Sanitation worker shares memories of strike - WMC Action News 5 - Memphis, Tennessee

Reported by Lori Brown

Sanitation worker shares memories of strike

Looking back at old pictures, Elmore Nickelberry and his wife reflected Sunday on the racism that was such a big part of the sanitation department in Memphis during the 1960's.

"All the foremens was white, and they would talk to you any kind of way," Nickelberry said. "They would say, 'Boy I want you to do so and so...boy I want you to go over there and pick up that garbage over there.'  So you had to do that to keep your job."

Nickelberry said poor working conditions were among the reasons he and others went out on strike.
  
But, he said, the strike would not have succeeded without Dr. Martin Luther King, Junior.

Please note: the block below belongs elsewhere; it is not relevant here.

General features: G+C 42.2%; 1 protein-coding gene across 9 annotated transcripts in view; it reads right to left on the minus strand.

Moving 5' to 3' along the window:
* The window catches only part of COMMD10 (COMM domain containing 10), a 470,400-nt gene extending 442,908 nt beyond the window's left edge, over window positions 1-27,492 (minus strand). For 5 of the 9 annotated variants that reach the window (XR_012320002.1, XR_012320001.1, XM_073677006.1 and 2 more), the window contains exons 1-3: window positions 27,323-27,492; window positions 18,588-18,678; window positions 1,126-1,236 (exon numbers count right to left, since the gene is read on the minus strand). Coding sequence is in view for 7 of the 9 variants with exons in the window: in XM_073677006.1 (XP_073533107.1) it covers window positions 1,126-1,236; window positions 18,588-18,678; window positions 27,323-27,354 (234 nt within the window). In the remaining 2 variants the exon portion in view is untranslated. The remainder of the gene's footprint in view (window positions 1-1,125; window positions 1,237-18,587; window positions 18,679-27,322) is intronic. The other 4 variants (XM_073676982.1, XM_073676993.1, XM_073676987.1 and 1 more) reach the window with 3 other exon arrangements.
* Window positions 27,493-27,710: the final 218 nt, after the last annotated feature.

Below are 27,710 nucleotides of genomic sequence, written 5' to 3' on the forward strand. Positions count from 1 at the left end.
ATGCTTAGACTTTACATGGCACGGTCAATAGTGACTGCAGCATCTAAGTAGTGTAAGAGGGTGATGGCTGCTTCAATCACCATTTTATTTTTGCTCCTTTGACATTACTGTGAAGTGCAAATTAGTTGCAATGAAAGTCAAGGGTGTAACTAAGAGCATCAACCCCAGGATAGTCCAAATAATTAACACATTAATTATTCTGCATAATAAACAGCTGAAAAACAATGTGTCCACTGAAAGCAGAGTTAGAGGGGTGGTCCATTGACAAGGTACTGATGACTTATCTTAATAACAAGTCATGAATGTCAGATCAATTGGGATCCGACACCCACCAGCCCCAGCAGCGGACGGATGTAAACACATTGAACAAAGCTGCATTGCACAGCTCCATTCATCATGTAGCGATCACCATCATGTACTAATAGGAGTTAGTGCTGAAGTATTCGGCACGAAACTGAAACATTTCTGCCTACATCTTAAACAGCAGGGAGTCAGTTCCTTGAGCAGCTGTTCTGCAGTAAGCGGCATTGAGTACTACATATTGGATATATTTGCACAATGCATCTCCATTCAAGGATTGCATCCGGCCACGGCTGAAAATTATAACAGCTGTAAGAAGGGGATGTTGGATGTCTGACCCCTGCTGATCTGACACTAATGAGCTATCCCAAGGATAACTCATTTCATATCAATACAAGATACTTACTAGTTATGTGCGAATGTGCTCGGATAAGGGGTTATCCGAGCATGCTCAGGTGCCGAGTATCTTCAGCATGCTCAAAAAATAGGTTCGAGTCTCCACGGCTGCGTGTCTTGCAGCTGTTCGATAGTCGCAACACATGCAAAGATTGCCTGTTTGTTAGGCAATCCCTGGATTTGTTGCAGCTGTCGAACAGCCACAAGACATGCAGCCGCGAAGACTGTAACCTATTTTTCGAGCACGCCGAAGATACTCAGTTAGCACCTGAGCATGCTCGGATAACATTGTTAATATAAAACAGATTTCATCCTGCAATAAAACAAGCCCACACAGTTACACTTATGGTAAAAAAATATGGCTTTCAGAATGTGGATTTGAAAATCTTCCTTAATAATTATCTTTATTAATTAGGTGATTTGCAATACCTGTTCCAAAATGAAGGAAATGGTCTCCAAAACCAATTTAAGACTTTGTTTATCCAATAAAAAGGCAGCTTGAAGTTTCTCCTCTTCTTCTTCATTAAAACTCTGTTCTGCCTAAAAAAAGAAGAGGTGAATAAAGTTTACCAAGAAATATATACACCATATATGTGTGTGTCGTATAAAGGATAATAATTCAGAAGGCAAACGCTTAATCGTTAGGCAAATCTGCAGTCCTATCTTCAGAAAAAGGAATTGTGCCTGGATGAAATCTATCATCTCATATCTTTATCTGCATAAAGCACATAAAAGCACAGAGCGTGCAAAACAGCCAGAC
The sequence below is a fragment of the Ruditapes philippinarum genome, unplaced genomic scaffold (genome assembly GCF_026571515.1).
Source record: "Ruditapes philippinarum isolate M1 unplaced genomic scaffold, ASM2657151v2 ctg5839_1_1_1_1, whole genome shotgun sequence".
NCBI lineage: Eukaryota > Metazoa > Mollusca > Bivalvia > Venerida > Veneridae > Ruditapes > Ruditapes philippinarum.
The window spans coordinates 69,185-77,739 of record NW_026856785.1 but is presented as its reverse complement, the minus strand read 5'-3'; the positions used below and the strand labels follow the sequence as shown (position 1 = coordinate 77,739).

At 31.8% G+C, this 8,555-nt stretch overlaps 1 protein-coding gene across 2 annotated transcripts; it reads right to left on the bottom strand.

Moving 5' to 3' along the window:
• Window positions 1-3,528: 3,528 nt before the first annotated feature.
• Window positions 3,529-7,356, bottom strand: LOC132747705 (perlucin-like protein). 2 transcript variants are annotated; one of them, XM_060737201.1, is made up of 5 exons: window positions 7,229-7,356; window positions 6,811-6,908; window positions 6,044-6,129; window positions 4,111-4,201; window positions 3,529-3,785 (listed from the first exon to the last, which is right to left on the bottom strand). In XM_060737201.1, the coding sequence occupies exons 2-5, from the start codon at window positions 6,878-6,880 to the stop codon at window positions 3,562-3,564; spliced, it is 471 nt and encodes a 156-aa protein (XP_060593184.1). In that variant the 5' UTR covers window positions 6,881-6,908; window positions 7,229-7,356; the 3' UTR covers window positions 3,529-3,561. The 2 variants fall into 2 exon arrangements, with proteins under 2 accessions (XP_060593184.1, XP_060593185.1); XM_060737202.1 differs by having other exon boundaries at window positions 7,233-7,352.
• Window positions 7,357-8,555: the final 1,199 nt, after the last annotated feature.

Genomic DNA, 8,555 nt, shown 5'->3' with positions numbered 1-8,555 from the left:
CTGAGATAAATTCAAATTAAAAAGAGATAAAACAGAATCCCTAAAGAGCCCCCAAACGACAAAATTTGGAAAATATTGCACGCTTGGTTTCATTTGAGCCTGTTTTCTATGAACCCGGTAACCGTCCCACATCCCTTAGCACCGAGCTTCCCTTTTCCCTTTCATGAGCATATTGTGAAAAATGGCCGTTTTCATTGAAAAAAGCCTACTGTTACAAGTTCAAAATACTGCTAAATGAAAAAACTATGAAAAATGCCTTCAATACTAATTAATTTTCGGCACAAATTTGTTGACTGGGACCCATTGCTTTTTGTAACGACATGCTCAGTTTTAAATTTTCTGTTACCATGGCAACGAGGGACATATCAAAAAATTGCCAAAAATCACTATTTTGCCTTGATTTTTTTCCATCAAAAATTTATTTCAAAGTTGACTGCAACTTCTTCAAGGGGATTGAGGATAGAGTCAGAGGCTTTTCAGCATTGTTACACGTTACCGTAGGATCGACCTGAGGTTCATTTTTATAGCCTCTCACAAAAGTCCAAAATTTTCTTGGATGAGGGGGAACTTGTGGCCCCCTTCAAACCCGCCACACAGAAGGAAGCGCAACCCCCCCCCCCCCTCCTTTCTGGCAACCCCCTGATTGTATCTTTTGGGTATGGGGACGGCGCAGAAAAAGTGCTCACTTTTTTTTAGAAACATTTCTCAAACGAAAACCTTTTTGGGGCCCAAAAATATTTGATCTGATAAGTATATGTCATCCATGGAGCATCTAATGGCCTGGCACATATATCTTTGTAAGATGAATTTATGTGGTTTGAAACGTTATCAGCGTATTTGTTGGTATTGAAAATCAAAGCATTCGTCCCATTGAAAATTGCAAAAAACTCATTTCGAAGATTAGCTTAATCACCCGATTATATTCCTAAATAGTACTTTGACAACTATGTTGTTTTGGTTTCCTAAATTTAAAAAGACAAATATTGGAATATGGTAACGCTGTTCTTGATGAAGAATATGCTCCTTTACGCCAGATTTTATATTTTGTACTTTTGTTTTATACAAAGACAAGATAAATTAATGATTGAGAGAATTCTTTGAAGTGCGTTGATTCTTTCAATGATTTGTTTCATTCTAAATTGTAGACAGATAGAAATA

"He played a good role in settling that strike," Nickelberry said. "If it wasn't for him, we might still be on strike now."

King's assassination still troubles Nickelberry, who said the fallen civil rights leader will never be forgotten.

"He lives on in me. He was one of the greatest men I've ever known," he said.

Nickelberry continues to work the job he says Dr. King helped him keep, and he has no plans to retire.

"I'm going to work as long as I can," He said.

Nickelberry will turn 77 this year.  Recently he and other sanitation workers were presented awards by AFL-CIO union members in town for a conference honoring Dr. King.


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